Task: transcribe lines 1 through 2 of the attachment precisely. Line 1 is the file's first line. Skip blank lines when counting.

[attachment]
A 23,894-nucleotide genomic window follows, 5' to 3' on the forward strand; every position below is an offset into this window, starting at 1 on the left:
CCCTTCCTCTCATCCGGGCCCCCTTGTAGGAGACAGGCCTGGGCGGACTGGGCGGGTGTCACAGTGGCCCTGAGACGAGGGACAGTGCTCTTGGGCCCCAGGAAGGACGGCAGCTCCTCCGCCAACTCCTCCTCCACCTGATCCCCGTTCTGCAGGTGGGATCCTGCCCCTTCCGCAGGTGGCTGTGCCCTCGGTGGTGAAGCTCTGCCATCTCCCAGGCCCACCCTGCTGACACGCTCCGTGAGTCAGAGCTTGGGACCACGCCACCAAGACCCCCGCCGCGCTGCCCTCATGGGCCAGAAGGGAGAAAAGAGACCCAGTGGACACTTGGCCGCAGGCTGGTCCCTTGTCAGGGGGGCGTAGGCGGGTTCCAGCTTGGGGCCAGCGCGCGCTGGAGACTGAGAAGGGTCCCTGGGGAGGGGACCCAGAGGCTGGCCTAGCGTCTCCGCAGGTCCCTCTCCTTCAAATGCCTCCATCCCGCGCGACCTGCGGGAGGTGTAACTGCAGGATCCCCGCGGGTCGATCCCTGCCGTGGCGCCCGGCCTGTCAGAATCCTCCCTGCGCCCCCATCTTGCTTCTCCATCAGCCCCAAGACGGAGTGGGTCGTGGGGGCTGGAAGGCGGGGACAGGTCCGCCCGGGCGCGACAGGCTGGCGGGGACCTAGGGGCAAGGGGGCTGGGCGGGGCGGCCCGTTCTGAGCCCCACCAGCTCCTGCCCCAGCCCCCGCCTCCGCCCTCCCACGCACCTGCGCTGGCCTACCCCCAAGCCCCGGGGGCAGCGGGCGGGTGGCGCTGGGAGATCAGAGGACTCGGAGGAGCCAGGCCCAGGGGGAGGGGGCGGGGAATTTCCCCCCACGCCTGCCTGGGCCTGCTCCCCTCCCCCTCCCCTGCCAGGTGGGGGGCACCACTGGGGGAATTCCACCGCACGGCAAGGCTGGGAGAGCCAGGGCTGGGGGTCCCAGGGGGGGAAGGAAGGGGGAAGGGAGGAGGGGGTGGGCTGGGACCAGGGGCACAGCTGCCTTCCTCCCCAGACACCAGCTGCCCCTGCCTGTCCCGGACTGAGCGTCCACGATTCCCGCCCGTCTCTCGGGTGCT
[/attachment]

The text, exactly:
A 23,894-nucleotide genomic window follows, 5' to 3' on the forward strand; every position below is an offset into this window, starting at 1 on the left:
CCCTTCCTCTCATCCGGGCCCCCTTGTAGGAGACAGGCCTGGGCGGACTGGGCGGGTGTCACAGTGGCCCTGAGACGAGGGACAGTGCTCTTGGGCCCCAGGAAGGACGGCAGCTCCTCCGCCAACTCCTCCTCCACCTGATCCCCGTTCTGCAGGTGGGATCCTGCCCCTTCCGCAGGTGGCTGTGCCCTCGGTGGTGAAGCTCTGCCATCTCCCAGGCCCACCCTGCTGACACGCTCCGTGAGTCAGAGCTTGGGACCACGCCACCAAGACCCCCGCCGCGCTGCCCTCATGGGCCAGAAGGGAGAAAAGAGACCCAGTGGACACTTGGCCGCAGGCTGGTCCCTTGTCAGGGGGGCGTAGGCGGGTTCCAGCTTGGGGCCAGCGCGCGCTGGAGACTGAGAAGGGTCCCTGGGGAGGGGACCCAGAGGCTGGCCTAGCGTCTCCGCAGGTCCCTCTCCTTCAAATGCCTCCATCCCGCGCGACCTGCGGGAGGTGTAACTGCAGGATCCCCGCGGGTCGATCCCTGCCGTGGCGCCCGGCCTGTCAGAATCCTCCCTGCGCCCCCATCTTGCTTCTCCATCAGCCCCAAGACGGAGTGGGTCGTGGGGGCTGGAAGGCGGGGACAGGTCCGCCCGGGCGCGACAGGCTGGCGGGGACCTAGGGGCAAGGGGGCTGGGCGGGGCGGCCCGTTCTGAGCCCCACCAGCTCCTGCCCCAGCCCCCGCCTCCGCCCTCCCACGCACCTGCGCTGGCCTACCCCCAAGCCCCGGGGGCAGCGGGCGGGTGGCGCTGGGAGATCAGAGGACTCGGAGGAGCCAGGCCCAGGGGGAGGGGGCGGGGAATTTCCCCCCACGCCTGCCTGGGCCTGCTCCCCTCCCCCTCCCCTGCCAGGTGGGGGGCACCACTGGGGGAATTCCACCGCACGGCAAGGCTGGGAGAGCCAGGGCTGGGGGTCCCAGGGGGGGAAGGAAGGGGGAAGGGAGGAGGGGGTGGGCTGGGACCAGGGGCACAGCTGCCTTCCTCCCCAGACACCAGCTGCCCCTGCCTGTCCCGGACTGAGCGTCCACGATTCCCGCCCGTCTCTCGGGTGCT